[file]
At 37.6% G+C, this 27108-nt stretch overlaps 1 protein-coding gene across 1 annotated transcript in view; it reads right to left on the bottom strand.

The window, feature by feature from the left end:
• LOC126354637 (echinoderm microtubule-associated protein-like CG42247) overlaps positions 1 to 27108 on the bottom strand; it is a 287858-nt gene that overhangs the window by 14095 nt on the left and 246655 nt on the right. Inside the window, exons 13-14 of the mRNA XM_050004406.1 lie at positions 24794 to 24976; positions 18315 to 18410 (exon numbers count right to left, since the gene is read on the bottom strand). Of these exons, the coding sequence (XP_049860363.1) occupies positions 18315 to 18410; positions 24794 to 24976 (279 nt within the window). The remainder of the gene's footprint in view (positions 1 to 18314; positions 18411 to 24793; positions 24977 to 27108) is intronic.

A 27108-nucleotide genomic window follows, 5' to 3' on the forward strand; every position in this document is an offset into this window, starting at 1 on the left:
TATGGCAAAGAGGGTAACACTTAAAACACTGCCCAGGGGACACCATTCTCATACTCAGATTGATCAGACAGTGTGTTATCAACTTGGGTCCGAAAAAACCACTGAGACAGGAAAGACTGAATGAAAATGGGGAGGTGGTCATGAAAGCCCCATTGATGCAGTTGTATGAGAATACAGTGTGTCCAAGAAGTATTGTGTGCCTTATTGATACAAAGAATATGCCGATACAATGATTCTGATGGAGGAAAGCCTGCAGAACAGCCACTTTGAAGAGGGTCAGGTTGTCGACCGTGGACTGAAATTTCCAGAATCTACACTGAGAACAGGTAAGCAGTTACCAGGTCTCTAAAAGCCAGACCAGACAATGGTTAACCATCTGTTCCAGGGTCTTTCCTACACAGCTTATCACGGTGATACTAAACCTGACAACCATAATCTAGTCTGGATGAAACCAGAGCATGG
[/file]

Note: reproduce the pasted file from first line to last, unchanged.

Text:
At 37.6% G+C, this 27108-nt stretch overlaps 1 protein-coding gene across 1 annotated transcript in view; it reads right to left on the bottom strand.

The window, feature by feature from the left end:
• LOC126354637 (echinoderm microtubule-associated protein-like CG42247) overlaps positions 1 to 27108 on the bottom strand; it is a 287858-nt gene that overhangs the window by 14095 nt on the left and 246655 nt on the right. Inside the window, exons 13-14 of the mRNA XM_050004406.1 lie at positions 24794 to 24976; positions 18315 to 18410 (exon numbers count right to left, since the gene is read on the bottom strand). Of these exons, the coding sequence (XP_049860363.1) occupies positions 18315 to 18410; positions 24794 to 24976 (279 nt within the window). The remainder of the gene's footprint in view (positions 1 to 18314; positions 18411 to 24793; positions 24977 to 27108) is intronic.

A 27108-nucleotide genomic window follows, 5' to 3' on the forward strand; every position in this document is an offset into this window, starting at 1 on the left:
TATGGCAAAGAGGGTAACACTTAAAACACTGCCCAGGGGACACCATTCTCATACTCAGATTGATCAGACAGTGTGTTATCAACTTGGGTCCGAAAAAACCACTGAGACAGGAAAGACTGAATGAAAATGGGGAGGTGGTCATGAAAGCCCCATTGATGCAGTTGTATGAGAATACAGTGTGTCCAAGAAGTATTGTGTGCCTTATTGATACAAAGAATATGCCGATACAATGATTCTGATGGAGGAAAGCCTGCAGAACAGCCACTTTGAAGAGGGTCAGGTTGTCGACCGTGGACTGAAATTTCCAGAATCTACACTGAGAACAGGTAAGCAGTTACCAGGTCTCTAAAAGCCAGACCAGACAATGGTTAACCATCTGTTCCAGGGTCTTTCCTACACAGCTTATCACGGTGATACTAAACCTGACAACCATAATCTAGTCTGGATGAAACCAGAGCATGG